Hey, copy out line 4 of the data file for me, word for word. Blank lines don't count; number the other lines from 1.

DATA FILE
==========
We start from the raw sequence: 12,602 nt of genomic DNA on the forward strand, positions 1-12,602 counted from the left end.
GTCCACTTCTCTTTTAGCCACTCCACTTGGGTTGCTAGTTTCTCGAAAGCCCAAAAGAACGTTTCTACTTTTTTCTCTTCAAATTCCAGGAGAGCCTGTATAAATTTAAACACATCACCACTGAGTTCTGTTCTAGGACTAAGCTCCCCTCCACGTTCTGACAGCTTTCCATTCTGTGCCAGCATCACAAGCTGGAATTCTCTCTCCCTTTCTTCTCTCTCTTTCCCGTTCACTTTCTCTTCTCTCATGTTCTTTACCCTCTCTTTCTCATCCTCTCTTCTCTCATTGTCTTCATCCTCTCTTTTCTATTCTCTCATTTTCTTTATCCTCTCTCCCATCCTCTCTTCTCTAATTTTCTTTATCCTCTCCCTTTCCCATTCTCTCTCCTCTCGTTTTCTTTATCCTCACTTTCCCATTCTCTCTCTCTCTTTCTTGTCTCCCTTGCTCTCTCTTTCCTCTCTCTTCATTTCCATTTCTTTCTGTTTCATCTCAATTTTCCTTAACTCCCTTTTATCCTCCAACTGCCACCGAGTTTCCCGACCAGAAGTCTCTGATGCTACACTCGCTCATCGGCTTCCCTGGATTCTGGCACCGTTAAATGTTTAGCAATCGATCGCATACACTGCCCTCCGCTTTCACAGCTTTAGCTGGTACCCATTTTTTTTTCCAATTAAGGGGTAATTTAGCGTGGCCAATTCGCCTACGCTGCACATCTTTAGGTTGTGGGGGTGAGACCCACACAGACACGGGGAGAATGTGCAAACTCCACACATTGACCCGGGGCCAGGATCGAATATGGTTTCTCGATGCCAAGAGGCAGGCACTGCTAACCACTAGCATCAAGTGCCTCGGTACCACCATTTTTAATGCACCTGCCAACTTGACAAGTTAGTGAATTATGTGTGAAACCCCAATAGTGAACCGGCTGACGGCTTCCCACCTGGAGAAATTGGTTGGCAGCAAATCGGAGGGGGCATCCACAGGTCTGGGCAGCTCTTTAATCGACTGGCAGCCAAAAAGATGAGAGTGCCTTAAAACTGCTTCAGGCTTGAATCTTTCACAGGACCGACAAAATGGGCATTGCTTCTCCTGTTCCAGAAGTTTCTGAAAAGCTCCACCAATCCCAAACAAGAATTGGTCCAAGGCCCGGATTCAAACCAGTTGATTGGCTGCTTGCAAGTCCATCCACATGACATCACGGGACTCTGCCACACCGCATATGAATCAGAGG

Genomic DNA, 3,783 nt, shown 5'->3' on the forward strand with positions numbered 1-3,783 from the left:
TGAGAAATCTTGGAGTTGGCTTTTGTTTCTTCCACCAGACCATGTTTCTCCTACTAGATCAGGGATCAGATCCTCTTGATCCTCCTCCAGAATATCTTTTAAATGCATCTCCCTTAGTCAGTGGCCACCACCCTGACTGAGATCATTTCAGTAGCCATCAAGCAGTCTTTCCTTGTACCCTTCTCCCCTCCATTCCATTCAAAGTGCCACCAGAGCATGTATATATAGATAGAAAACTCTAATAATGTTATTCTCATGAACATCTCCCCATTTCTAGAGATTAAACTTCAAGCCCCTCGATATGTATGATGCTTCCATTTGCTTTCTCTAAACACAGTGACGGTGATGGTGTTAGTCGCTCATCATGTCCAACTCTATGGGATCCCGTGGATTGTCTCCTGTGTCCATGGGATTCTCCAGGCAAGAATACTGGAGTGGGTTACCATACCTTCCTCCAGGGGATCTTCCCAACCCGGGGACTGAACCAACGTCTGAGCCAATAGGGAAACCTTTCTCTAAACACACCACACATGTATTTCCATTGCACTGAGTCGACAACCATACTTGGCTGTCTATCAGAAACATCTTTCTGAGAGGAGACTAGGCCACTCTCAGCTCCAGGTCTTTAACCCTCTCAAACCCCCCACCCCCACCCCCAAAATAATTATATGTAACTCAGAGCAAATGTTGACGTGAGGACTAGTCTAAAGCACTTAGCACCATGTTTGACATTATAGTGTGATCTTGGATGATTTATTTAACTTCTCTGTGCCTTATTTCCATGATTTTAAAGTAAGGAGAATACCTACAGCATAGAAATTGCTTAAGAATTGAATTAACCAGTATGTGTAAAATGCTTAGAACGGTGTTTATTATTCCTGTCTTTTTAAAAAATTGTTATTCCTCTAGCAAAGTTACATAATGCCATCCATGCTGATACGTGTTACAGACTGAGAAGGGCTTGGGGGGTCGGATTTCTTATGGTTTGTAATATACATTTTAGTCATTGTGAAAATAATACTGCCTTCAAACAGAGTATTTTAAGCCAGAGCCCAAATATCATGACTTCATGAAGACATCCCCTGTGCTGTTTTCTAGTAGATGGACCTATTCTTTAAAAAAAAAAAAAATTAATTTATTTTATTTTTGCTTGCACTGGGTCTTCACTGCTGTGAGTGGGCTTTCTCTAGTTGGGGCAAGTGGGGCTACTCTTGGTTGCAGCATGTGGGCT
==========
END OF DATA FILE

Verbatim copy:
TGAGAAATCTTGGAGTTGGCTTTTGTTTCTTCCACCAGACCATGTTTCTCCTACTAGATCAGGGATCAGATCCTCTTGATCCTCCTCCAGAATATCTTTTAAATGCATCTCCCTTAGTCAGTGGCCACCACCCTGACTGAGATCATTTCAGTAGCCATCAAGCAGTCTTTCCTTGTACCCTTCTCCCCTCCATTCCATTCAAAGTGCCACCAGAGCATGTATATATAGATAGAAAACTCTAATAATGTTATTCTCATGAACATCTCCCCATTTCTAGAGATTAAACTTCAAGCCCCTCGATATGTATGATGCTTCCATTTGCTTTCTCTAAACACAGTGACGGTGATGGTGTTAGTCGCTCATCATGTCCAACTCTATGGGATCCCGTGGATTGTCTCCTGTGTCCATGGGATTCTCCAGGCAAGAATACTGGAGTGGGTTACCATACCTTCCTCCAGGGGATCTTCCCAACCCGGGGACTGAACCAACGTCTGAGCCAATAGGGAAACCTTTCTCTAAACACACCACACATGTATTTCCATTGCACTGAGTCGACAACCATACTTGGCTGTCTATCAGAAACATCTTTCTGAGAGGAGACTAGGCCACTCTCAGCTCCAGGTCTTTAACCCTCTCAAACCCCCCACCCCCACCCCCAAAATAATTATATGTAACTCAGAGCAAATGTTGACGTGAGGACTAGTCTAAAGCACTTAGCACCATGTTTGACATTATAGTGTGATCTTGGATGATTTATTTAACTTCTCTGTGCCTTATTTCCATGATTTTAAAGTAAGGAGAATACCTACAGCATAGAAATTGCTTAAGAATTGAATTAACCAGTATGTGTAAAATGCTTAGAACGGTGTTTATTATTCCTGTCTTTTTAAAAAATTGTTATTCCTCTAGCAAAGTTACATAATGCCATCCATGCTGATACGTGTTACAGACTGAGAAGGGCTTGGGGGGTCGGATTTCTTATGGTTTGTAATATACATTTTAGTCATTGTGAAAATAATACTGCCTTCAAACAGAGTATTTTAAGCCAGAGCCCAAATATCATGACTTCATGAAGACATCCCCTGTGCTGTTTTCTAGTAGATGGACCTATTCTTTAAAAAAAAAAAAAATTAATTTATTTTATTTTTGCTTGCACTGGGTCTTCACTGCTGTGAGTGGGCTTTCTCTAGTTGGGGCAAGTGGGGCTACTCTTGGTTGCAGCATGTGGGCT